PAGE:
Paris

Learning A New Subculture

FriendsPARIS, Mar 6, 2004/ FW/ — Last night, I was introduced to a hip-hop subculture by Juan, Shaun and Randall, new college graduates and aspiring stylists, to the gay African-American subset of hip-hop.

Hip-hop, which had become part of the American mainstream youth culture started after 1965, the year of desegregation. Young African-Americans born that year did not have anything in common with their parents who grew up in a world where there was a very clear line drawn between black and white.

Thanks to Dr. Martin Luther King, Jr., and the whole black movement during the 1960s, that ugly part of American history became history. (Pun intended).

As demographics go, 1965 also marked the beginning of Gen X. Two new generations of Americans were born, during that year – Gen X, which was considered as part of the mainstream, and the hip-hop generation as a subculture.

As the young African-Americans grew up, they created their own subculture in their manner of dressing, speaking, art and music. Music because of its universal appeal was noticed first with the popularity of rap. The rest followed.

With Eminem breaking the barrier between races and becoming the first white rapper, it also marked the transition of hip-hop migrating to the American mainstream culture.

So, today, in terms of clothing and fashion, hip-hop is an accepted style. As proof that hip-hop has really gone a long way, a few seasons ago, Karl Lagerfeld showed a hip-hop inspired collection on the runway for Chanel.

So, last night, when I met Juan, Shaun and Randall, it was an education for me. Being part of the baby-boom generation (albeit a young baby boomer), there was a generation gap.

Being a fashion journalist, I am very aware of the new jargon and slang used. (It’s my job to keep up with those.) Hearing this young gay African-Americans talk, I was totally lost!

“You know the mainstream gay jargon,” Shaun told me, referring to the fact that I have a lot of gay friends, hence my knowledge of the slang words. “This is the subset of a subset – gay African-American jargon.”

“Gay black jargon,” Juan commented. “I hate the term African-American. I like the term black better.”

When asked why he felt that way, Juan immediately answered, “Because majority of the blacks in the U.S. do not know where their ancestors came from. They were brought here as slaves so long ago, that their countries might not even exist today because of the changing geopolitical divisions.”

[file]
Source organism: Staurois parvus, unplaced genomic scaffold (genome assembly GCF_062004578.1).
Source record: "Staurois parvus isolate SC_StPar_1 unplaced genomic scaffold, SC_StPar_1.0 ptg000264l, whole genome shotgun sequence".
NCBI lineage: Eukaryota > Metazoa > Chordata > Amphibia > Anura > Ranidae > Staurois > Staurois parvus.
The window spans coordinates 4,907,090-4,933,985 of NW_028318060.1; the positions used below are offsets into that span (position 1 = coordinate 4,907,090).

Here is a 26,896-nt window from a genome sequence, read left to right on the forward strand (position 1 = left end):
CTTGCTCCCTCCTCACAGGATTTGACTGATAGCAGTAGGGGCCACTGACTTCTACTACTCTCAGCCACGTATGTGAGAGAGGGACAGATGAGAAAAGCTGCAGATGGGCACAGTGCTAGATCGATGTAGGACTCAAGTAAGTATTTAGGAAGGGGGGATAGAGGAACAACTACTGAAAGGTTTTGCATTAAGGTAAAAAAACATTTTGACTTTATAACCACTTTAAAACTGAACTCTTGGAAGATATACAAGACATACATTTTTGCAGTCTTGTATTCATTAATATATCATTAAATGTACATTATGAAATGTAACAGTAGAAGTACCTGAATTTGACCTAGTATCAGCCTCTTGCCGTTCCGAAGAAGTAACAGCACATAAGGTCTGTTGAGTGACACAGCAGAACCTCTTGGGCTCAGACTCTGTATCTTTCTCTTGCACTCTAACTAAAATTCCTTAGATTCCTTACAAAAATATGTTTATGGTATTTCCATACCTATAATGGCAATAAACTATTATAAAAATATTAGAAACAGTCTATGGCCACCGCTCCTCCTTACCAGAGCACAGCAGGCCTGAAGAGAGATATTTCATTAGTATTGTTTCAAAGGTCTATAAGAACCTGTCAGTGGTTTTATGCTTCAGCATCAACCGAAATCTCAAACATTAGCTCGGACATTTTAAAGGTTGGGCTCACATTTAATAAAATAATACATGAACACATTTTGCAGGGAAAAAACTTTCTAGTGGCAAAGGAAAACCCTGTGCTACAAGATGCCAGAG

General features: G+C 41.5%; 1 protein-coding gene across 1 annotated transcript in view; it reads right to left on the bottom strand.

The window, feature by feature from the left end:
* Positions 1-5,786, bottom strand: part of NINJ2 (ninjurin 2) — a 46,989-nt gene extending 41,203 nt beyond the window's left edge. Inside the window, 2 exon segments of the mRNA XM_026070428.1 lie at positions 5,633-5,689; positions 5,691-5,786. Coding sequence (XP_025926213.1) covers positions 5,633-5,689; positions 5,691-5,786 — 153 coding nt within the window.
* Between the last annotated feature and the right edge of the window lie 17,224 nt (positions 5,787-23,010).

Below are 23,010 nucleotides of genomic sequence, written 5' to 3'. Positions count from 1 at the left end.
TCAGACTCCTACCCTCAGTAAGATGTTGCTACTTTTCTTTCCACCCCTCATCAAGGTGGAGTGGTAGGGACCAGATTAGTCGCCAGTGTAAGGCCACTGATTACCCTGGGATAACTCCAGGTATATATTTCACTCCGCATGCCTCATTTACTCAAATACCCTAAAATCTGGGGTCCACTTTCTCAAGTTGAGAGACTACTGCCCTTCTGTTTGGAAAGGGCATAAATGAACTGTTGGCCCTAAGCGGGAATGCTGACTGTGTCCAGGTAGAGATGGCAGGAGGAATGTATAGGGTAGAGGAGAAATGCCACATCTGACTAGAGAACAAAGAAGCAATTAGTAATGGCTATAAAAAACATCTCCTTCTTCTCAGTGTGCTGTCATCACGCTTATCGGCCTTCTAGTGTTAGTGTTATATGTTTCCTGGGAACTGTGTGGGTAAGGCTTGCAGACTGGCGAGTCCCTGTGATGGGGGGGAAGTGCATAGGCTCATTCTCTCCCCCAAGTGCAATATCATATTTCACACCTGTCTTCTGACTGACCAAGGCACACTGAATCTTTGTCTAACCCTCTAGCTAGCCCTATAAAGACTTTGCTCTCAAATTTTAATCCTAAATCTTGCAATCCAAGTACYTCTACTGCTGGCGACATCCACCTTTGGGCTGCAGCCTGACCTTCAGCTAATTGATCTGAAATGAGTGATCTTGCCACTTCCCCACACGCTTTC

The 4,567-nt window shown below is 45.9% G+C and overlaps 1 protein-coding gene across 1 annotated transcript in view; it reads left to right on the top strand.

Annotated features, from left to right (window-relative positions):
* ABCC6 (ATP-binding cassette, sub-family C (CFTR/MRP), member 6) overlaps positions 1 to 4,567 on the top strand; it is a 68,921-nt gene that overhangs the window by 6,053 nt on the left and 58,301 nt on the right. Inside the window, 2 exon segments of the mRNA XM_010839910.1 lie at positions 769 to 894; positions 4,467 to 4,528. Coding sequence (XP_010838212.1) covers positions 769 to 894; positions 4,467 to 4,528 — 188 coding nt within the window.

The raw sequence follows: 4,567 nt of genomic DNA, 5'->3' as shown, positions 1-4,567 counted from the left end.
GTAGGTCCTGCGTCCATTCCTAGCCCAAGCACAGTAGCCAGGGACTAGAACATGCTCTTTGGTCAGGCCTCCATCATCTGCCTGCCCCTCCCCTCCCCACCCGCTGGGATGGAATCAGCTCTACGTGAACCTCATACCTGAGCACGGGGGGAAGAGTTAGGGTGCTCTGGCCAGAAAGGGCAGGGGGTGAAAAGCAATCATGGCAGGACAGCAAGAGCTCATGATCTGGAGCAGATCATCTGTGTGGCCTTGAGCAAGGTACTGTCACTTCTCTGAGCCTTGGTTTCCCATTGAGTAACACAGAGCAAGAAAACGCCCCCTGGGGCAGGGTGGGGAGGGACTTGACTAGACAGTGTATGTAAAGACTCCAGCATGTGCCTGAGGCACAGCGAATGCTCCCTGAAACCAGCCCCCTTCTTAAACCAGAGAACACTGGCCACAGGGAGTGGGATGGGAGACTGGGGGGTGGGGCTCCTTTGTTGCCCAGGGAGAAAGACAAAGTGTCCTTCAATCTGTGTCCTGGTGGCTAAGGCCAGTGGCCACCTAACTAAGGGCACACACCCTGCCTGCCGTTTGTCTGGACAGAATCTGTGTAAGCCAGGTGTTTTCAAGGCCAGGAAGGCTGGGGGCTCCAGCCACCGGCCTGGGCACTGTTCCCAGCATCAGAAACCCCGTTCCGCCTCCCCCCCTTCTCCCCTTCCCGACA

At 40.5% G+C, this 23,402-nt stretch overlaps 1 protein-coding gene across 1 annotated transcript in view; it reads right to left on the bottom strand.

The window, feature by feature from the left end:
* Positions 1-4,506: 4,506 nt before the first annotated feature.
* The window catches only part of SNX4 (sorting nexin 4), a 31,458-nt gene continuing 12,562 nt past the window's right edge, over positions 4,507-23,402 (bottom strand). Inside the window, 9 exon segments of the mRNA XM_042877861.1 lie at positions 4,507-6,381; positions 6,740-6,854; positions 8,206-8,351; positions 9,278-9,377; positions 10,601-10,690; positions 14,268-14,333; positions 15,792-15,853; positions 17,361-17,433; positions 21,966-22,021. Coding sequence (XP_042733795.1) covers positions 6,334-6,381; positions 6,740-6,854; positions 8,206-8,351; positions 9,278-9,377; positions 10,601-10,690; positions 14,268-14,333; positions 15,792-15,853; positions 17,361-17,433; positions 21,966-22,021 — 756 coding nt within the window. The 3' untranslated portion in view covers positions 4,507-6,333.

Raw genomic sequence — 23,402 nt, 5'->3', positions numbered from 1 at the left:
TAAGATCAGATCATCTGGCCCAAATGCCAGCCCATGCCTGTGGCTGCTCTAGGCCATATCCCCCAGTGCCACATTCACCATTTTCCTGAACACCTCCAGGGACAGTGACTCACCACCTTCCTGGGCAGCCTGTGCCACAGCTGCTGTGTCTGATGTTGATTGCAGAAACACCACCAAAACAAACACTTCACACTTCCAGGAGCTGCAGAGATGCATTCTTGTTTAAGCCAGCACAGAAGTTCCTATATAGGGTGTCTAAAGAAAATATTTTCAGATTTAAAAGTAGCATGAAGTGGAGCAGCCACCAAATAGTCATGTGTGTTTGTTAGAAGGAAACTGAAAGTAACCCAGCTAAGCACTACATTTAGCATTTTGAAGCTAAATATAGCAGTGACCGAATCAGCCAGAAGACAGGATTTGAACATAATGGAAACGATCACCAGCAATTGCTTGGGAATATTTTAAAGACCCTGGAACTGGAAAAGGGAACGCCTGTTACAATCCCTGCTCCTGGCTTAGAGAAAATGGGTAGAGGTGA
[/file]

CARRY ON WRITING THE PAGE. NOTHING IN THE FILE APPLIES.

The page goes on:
“Did my ancestors come from Africa? I don’t know. They might come from Haiti or other parts of the world where there are blacks. And that is the reason why I don’t like the term African-American, though it is the politically correct term.”

Well-education and well-spoken, Juan, Shaun and Randall discussed in great lengths about being gay in a straight world. Their knowledge of current events belied their young ages. And most of all, their knowledge of fashion is more than cursory. In fact, they can put some fashion journalists to shame.

“This is what I’ve wanted to do since I can remember,” said Randall who is currently working as a stylist in London. “I made it a point to learn fashion from inside out.”

Shaun who is studying dance as a minor also has plans of being a stylist one day. “Only thing you have to do is observe and learn from you have seen,” Shaun commented. “Even if you are just looking at a drag queen and you decide whether he is unclockable, you learn from his walk and his looks.”

“Unclockable?” I asked. That was the first time I heard of the term. And that was when everyone laughed because it is truly a new term to the other people around the dinner table.

“The words are actually ‘clockable’ and ‘unclockable.’ Clockable means you can tell that the drag queen is actually a man in women’s clothes and unclockable means you really cannot tell and he can pass as a real girl,” Shaun explained.

After that, Juan, Shaun and Randall gave us a lesson in gay African-American jargon from clockable to ‘shades’ (which means insulting someone with the use of metaphors and allegory) to ‘Martin Luther King trade’ referring to a street in Atlanta where some unsavory characters are found.

In a span of 3 hours, I learned so much from these young men. Their ability to express themselves is phenomenal.

As for their fashion style, it’s something to see. Juan looked gorgeous in his orange fur coat, but not everyone can get away with that look. You need confidence to carry the look, and Juan is oozing with it.

Shaun in his olive trench coat and chignon looked every bit a young gentleman. A chignon would look jarring to any male, but not to Shaun who carried it with finesse. That’s what you call style!

Randall, the most quiet of the lot, his hair with a blonde streak and wearing a black long coat has got the looks of a young stylist on the rise.

Meeting these young men, I realized that fashion’s future is in good hands. Because when the time comes when the old guards retire (including me of course), the next generation (as exemplified by these three young men) will be ready to tackle the job.